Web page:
Laser Weapon Destroys Artillery Fire
13:53 06 November 02
A high-energy laser beam shot down an artillery shell in mid flight during a US military test on Tuesday.
A beam of photons fired from a Mobile Tactical High-Energy Laser (MTHEL) destroyed the airborne shell well short of its intended target at the White Sands test range in New Mexico.
Army uses laser to shoot down artillery
Wednesday, November 6, 2002 Posted: 11:12 AM EST (1612 GMT)
WASHINGTON (Reuters) — The U.S. Army used a high-energy laser to shoot down an artillery shell in mid-flight on Tuesday in a defense industry breakthrough, the Army and the manufacturer said.
The Army and TRW Inc., which developed the weapon, said in a joint statement that the laser tracked, locked onto and fired a burst of concentrated light energy photons at the speeding shell over the White Sands test range in New Mexico.
"Seconds later, at a point well short of its intended destination, the projectile was destroyed," the Army's Space and Missile Defense Command said.
The Mobile Tactical High Energy Laser (MTHEL) is being developed by TRW for the Army and the Israeli Defense Ministry. Lasers have been used in past tests at the range to shoot down slower Katyusha Rockets similar to those fired at Israel by militant guerrilla groups in neighboring Lebanon.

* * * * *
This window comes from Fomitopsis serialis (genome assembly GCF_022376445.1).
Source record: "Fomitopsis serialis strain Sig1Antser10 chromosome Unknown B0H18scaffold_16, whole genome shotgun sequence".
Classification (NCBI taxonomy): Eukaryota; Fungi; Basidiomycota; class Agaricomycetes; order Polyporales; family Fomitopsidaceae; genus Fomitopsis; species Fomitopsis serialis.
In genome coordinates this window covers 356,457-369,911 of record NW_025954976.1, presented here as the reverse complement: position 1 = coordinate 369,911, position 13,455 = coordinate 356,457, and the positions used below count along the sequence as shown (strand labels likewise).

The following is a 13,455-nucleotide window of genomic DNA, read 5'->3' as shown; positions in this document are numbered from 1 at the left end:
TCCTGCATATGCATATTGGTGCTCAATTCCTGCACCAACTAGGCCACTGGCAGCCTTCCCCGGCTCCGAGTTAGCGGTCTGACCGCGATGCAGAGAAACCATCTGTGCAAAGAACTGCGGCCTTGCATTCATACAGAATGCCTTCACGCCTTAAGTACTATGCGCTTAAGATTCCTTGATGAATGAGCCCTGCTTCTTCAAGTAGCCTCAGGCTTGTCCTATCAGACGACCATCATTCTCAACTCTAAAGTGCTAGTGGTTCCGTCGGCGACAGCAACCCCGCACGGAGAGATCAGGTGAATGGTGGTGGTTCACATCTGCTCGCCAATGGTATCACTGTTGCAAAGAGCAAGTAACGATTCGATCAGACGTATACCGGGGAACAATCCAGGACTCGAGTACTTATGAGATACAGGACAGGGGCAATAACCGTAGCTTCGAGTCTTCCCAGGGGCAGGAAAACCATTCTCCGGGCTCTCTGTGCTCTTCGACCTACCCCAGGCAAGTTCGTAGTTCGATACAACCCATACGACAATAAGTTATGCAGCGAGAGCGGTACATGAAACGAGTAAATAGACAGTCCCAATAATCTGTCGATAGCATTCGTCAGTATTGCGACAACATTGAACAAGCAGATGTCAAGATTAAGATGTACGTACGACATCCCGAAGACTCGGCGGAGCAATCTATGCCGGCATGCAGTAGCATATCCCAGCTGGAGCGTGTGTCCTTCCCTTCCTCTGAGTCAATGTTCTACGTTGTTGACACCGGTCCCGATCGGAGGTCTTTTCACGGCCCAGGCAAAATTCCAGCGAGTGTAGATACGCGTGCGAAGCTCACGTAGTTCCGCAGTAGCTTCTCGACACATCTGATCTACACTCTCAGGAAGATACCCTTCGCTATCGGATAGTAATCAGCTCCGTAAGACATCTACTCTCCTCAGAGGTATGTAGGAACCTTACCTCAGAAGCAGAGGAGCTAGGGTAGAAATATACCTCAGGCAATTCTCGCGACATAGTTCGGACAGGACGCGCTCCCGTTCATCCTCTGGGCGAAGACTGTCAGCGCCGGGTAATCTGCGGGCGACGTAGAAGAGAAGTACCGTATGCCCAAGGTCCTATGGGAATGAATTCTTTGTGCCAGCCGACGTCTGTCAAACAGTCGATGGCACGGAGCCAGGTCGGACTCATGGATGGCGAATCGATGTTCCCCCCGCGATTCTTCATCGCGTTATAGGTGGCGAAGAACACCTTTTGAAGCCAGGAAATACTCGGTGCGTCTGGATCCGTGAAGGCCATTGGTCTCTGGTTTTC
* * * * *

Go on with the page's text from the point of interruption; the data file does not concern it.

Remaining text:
"This shootdown shifts the paradigm for defensive capabilities. We've shown that even an artillery projectile hurtling through the air at supersonic speed is no match for a laser," said Army Lt. Gen. Joseph Cosumano, head of the missile defense command.
"Tactical high energy lasers have the capacity to change the face of the battlefield," he added.
Burning up warheads in flight
The laser was fired from a static testbed in a carefully controlled test, but TRW officials said they looked forward to producing a truly mobile version as the program progressed.
Tuesday's test — the first time a laser had shot down an artillery shell — was part of a new series to determine MTHEL requirements and demonstrate the system's capabilities against a wide range of airborne targets.
In earlier tests in 2000 and 2001 the testbed focused on the threat of artillery rockets and shot down 25 Katyushas fired singly and in salvos.
The U.S. military has shot down dummy intercontinental missile warheads in tests both inside and outside the atmosphere using projectile weapons and is also examining the possible use of long-range lasers to burn up such warheads in flight.
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